"If he died in the cause, that's huge. That's what everybody wants. Then he's a giant figurehead and everybody can do something in his name," one intelligence official said.
"He has enough force in place to sustain operations," the official added. "Al Qaeda in
Gee, I Feel Better Already
Because this kind of thing is so worrisome: When it comes to ominous warnings about the future of
If what he envisions were to come true, U.S. troops would not be able to maintain control and would be pulled out; the Shia government, facing defeat by Sunni insurgents, would ask the Shia clerics ruling Iran for help and Iranian troops would cross the border to fight Sunnis; Kurds would pull away into an independent state and Turkey, fearing its own Kurdish guerrillas would find a safe haven, would invade Kurdistan.
Good thing we have a big strong man to protect us!: President Bush on Wednesday warned there will be an upsurge in violence in Iraq before next month's voting, but said the terrorists will fail. "Our troops are ready for them," he said.
Bring ‘em on!
And his ultracompetent administration is our first line of defense: The US Financial Crimes Enforcement Network (Fincen) has shut down its QuikNews e-mail messaging system after unidentified hackers used it to broadcast disturbing images of civilian casualties in
The breach of security is a huge embarrassment for the US Treasury Department agency, which is responsible for enforcing regulations against money laundering and terrorist financing.
The mass e-mail to Fincen subscribers included photos of pools of blood and an Iraqi child in a hospital bed and contained the message: "take back your monsters (army)/you killed my father and mother/what you want???/ i know (oil) [sic]."
In a statement, Fincen sought to reassure subscribers that "Bank Secrecy Act data and all other sensitive information maintained on internal systems by Fincen are secure and were in no way, shape or form compromised by this incident."
Rule Of Law
The Germans get it: Just a few weeks ago, a highly significant judicial decision was handed down by the
Further, they meticulously demonstrated that the German government, in contrast to its public protestations, had assisted in the aggression against
The decision was made in relation to legal proceedings initiated by a German army officer who had refused to obey an order following the invasion of Iraq by the US-led coalition of forces because he feared that he would in effect be supporting the war. As a result, he was demoted from major to captain and the army filed a criminal complaint against him for insubordination. In its latest judgement, the
Freedom of the press: The conduct of
Kidnapping: A branch of the U.S. Navy secretly contracted a 33-plane fleet that included two Gulfstream jets reportedly used to fly terror suspects to countries known to practice torture, according to documents obtained by The Associated Press.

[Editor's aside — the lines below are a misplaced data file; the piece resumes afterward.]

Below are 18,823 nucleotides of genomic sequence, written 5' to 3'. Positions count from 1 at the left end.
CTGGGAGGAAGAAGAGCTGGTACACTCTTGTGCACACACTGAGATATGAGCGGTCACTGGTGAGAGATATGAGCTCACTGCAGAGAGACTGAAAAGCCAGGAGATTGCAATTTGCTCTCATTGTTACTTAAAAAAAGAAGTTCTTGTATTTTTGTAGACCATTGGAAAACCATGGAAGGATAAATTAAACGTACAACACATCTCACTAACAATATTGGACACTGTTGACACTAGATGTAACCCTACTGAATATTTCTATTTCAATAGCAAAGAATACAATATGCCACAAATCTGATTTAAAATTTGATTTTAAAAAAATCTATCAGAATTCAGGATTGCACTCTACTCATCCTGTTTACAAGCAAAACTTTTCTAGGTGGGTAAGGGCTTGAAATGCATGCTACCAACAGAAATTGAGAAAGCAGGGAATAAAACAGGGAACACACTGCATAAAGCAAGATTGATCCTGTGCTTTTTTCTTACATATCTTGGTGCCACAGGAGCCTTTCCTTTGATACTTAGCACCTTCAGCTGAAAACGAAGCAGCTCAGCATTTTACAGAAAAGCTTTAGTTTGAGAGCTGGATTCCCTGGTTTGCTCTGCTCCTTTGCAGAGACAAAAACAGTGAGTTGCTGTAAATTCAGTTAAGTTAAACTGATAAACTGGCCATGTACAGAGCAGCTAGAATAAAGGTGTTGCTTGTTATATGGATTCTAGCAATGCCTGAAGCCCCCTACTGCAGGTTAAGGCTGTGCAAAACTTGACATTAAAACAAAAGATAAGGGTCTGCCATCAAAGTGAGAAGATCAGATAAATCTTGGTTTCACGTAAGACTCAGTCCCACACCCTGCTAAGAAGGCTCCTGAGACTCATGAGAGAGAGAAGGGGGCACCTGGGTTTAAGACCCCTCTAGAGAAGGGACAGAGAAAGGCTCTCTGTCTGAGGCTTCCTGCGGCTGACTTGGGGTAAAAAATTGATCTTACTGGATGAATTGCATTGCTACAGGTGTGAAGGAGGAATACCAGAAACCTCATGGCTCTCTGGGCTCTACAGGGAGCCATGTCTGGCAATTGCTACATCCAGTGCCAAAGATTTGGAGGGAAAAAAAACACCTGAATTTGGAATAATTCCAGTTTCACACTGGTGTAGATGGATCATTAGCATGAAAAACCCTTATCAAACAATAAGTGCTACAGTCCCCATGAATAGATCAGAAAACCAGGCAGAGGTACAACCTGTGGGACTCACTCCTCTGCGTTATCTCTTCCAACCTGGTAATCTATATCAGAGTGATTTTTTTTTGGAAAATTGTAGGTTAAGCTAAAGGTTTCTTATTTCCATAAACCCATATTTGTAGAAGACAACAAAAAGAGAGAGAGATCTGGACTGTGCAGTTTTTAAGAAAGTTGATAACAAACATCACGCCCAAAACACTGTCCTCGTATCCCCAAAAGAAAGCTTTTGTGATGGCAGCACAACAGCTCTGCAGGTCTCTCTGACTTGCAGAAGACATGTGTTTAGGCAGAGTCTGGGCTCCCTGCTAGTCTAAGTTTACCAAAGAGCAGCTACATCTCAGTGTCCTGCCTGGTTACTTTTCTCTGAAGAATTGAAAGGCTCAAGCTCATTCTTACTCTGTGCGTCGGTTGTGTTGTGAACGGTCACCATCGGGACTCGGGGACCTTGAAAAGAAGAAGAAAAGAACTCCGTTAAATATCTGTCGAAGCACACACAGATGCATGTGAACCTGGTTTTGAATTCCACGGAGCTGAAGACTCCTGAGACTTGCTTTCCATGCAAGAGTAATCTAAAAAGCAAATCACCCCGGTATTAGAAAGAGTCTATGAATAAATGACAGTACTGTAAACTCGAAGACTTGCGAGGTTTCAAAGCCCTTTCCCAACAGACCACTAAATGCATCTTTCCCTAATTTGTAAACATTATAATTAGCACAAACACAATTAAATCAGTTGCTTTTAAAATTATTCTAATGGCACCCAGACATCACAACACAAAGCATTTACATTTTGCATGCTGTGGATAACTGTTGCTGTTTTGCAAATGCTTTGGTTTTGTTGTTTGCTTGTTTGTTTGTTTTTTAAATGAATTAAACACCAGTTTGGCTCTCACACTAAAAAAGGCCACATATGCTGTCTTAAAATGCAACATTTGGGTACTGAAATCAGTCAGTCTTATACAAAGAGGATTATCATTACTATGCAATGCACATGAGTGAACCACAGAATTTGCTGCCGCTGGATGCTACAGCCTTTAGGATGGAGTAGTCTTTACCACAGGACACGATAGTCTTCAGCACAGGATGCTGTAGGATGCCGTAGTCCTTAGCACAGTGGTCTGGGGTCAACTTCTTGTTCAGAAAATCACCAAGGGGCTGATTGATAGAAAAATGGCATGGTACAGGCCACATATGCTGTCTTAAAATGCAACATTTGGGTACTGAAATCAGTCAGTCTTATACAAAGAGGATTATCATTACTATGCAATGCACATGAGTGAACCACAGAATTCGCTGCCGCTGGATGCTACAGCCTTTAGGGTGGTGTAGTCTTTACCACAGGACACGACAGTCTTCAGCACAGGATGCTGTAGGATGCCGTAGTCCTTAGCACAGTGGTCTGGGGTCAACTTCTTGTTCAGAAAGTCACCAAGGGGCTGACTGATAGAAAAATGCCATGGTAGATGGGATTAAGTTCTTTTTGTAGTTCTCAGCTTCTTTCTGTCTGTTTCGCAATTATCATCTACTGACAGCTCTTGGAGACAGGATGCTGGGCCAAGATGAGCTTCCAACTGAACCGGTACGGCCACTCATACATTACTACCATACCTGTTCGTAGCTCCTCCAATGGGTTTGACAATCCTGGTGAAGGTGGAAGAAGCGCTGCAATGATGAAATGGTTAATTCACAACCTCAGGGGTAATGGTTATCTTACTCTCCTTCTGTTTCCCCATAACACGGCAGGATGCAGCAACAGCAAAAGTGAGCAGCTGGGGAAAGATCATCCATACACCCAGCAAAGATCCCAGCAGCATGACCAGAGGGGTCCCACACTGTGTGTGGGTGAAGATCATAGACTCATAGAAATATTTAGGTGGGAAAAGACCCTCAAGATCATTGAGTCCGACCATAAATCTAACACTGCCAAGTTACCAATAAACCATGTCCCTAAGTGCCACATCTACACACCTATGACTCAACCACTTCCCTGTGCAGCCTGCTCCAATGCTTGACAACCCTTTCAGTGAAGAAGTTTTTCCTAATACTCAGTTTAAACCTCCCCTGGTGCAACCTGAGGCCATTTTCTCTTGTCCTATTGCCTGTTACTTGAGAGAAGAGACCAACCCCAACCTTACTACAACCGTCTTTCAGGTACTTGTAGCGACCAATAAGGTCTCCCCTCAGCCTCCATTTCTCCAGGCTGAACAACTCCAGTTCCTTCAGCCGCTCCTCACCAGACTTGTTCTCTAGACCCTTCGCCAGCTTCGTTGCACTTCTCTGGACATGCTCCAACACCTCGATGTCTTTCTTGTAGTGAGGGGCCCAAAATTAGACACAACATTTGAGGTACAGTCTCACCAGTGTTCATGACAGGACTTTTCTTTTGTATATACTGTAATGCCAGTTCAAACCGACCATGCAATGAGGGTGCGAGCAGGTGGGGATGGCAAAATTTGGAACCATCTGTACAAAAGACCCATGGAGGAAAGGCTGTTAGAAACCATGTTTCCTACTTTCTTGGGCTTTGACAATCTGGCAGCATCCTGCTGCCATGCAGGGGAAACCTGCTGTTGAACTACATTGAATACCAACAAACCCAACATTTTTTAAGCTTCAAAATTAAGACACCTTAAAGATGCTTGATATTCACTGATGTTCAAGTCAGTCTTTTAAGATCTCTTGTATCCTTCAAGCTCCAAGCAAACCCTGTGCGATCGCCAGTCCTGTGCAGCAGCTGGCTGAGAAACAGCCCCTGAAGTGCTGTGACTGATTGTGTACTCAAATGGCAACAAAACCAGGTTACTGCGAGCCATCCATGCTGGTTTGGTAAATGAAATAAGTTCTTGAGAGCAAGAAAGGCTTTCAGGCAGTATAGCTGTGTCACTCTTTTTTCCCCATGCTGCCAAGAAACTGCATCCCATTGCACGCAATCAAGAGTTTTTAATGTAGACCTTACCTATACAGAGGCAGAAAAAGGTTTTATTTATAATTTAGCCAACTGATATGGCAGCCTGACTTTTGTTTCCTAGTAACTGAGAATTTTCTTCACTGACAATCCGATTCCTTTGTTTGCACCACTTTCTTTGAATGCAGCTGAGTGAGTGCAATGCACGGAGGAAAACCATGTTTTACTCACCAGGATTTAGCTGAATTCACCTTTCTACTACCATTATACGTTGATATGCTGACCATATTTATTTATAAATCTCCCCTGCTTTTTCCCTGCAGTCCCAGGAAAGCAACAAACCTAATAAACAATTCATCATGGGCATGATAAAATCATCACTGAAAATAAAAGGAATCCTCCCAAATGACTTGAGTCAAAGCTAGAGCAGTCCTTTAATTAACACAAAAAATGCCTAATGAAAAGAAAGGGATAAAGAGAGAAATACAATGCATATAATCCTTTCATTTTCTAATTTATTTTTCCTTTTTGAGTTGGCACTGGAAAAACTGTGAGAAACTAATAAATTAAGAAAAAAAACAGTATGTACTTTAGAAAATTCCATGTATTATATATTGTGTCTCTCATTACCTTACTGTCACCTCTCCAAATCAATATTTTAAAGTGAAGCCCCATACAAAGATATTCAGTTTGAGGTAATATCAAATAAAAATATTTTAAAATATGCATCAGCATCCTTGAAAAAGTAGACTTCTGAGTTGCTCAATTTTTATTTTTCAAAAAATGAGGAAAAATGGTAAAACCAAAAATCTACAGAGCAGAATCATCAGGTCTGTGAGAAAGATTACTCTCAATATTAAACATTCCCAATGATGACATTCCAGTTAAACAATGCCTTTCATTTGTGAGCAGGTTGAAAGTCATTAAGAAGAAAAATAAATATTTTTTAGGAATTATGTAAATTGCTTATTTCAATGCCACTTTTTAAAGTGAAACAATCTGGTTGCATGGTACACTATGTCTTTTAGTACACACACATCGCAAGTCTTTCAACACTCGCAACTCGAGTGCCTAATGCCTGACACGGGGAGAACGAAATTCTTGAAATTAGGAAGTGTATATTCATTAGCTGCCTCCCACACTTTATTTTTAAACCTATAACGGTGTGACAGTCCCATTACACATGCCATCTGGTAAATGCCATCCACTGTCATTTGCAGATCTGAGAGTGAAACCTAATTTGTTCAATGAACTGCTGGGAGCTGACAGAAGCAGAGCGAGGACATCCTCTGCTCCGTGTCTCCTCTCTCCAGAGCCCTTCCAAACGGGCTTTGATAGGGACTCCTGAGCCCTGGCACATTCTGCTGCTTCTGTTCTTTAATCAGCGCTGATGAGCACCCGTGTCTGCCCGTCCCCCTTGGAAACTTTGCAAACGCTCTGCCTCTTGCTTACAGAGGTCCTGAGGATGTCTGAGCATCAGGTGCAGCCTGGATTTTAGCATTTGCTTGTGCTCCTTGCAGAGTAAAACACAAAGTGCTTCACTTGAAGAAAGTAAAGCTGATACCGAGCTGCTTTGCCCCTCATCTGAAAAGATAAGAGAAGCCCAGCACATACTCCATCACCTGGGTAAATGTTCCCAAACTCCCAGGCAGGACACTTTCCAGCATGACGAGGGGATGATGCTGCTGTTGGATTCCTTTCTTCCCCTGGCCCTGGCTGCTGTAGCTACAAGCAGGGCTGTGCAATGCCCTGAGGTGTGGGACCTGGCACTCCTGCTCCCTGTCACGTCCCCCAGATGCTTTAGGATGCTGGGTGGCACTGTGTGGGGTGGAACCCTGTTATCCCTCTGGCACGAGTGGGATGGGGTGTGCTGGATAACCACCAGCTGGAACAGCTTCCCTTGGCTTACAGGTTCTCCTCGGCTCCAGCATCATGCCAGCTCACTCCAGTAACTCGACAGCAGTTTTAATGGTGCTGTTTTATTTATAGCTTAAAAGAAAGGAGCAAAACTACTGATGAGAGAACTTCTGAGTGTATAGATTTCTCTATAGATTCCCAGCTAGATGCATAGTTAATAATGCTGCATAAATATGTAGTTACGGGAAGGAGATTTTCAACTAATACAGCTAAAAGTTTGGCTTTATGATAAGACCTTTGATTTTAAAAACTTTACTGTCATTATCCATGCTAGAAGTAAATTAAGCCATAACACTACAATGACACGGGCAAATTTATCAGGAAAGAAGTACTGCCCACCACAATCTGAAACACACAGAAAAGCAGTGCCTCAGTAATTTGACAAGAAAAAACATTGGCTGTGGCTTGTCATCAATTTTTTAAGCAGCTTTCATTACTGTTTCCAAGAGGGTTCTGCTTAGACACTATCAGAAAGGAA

At least 10
Two of the companies — Richmor Aviation Inc. and Premier Executive Transport Services Inc. — chartered luxury Gulfstreams that flew terror suspects captured in Europe to Egypt, according to U.S. and European media reports. Once there, the men told family members, they were tortured. Authorities in
While the Gulfstreams came under scrutiny in 2001, what hasn't been disclosed is the Navy's role in contracting planes involved in operations the CIA terms "rendition" and what Italian prosecutors call kidnapping.
Disgusting trade: An Islamic civil-rights group has asked Defense Secretary Donald Rumsfeld to investigate an Internet site on which
“This disgusting trade in human misery is an insult to all those who have served in our nation’s military,” said Arsalan Iftikhar, legal director for the Council on American-Islamic Relations, in a letter to Rumsfeld.
The Washington-based group brough the Web site to national attention in a statement to the media Sept. 27. Army and Pentagon officials said they are investigating.
“Obviously, it is an unacceptable practice,” said Bryan Whitman, a spokesman for Rumsfeld.
The lightning investigation: The Army is investigating complaints that soldiers posted photographs of Iraqi corpses on an Internet site in exchange for access to pornographic images on the site, officials said Tuesday.
An Army spokesman, Col. Joseph Curtin, said the Criminal Investigation Division recently began investigating the matter on behalf of Lt. Gen. John Vines, commander of the Multinational Corps in
Another Army spokesman, Paul Boyce, said later that the preliminary criminal inquiry determined, based on available evidence, that felony charges could not be pursued. But the matter, including the possibility of disciplinary action, was being handled in coordination with other military services, he said.
It’s because they’re decisive: US Army has ALREADY concluded that they won't press charges against soldiers based on the death-photos-for-porn scandal. Gee that was fast.
Fast, and rather disgusting. And rather poorly timed, the same day Lynndie
Our Helena gets around: The story of NTFU and its unusual exchange of free porn for gory war photos was first picked up by an Italian blogger named Staib, and then the Italian news agency ANSA. Blogger/journalist Helena Cobban, who pens a column for the Christian Science Monitor, asked her blog readers for an English translation of the ANSA article and quickly received many versions that clarified what the site was about.